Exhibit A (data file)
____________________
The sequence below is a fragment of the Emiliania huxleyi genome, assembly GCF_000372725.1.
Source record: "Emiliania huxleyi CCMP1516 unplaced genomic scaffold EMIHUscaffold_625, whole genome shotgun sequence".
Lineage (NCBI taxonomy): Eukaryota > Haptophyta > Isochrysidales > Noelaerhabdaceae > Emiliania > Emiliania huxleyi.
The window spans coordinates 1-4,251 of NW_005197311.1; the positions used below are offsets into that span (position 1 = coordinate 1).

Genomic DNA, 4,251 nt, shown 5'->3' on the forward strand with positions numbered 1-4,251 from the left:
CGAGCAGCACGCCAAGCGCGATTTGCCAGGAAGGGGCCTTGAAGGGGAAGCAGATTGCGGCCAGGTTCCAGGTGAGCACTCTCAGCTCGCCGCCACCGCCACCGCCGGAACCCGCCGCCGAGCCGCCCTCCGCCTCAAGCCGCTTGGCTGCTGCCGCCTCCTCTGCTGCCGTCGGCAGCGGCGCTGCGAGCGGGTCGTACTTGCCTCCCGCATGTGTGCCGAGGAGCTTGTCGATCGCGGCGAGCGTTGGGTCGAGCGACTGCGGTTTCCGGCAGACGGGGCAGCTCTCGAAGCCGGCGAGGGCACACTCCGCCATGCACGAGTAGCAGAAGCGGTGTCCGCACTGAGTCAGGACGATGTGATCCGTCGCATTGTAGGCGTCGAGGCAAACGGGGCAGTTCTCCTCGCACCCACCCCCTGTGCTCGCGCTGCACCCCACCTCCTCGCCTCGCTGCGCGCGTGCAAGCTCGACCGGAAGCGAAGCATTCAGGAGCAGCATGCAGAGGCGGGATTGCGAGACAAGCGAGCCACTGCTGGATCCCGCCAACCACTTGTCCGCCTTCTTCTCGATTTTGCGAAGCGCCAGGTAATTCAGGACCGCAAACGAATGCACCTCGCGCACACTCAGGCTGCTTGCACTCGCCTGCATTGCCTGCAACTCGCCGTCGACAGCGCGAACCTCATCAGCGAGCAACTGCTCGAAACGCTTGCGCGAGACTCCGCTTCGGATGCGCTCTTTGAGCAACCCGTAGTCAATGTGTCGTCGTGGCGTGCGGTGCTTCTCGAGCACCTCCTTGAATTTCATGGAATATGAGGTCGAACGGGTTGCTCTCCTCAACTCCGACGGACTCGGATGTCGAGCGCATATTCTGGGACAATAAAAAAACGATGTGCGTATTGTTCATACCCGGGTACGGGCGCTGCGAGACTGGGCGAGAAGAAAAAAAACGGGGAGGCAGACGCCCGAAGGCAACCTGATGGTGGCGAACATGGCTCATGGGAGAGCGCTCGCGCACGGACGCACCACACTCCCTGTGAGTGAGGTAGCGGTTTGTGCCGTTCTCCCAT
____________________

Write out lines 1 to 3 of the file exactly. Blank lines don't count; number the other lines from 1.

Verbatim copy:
The sequence below is a fragment of the Emiliania huxleyi genome, assembly GCF_000372725.1.
Source record: "Emiliania huxleyi CCMP1516 unplaced genomic scaffold EMIHUscaffold_625, whole genome shotgun sequence".
Lineage (NCBI taxonomy): Eukaryota > Haptophyta > Isochrysidales > Noelaerhabdaceae > Emiliania > Emiliania huxleyi.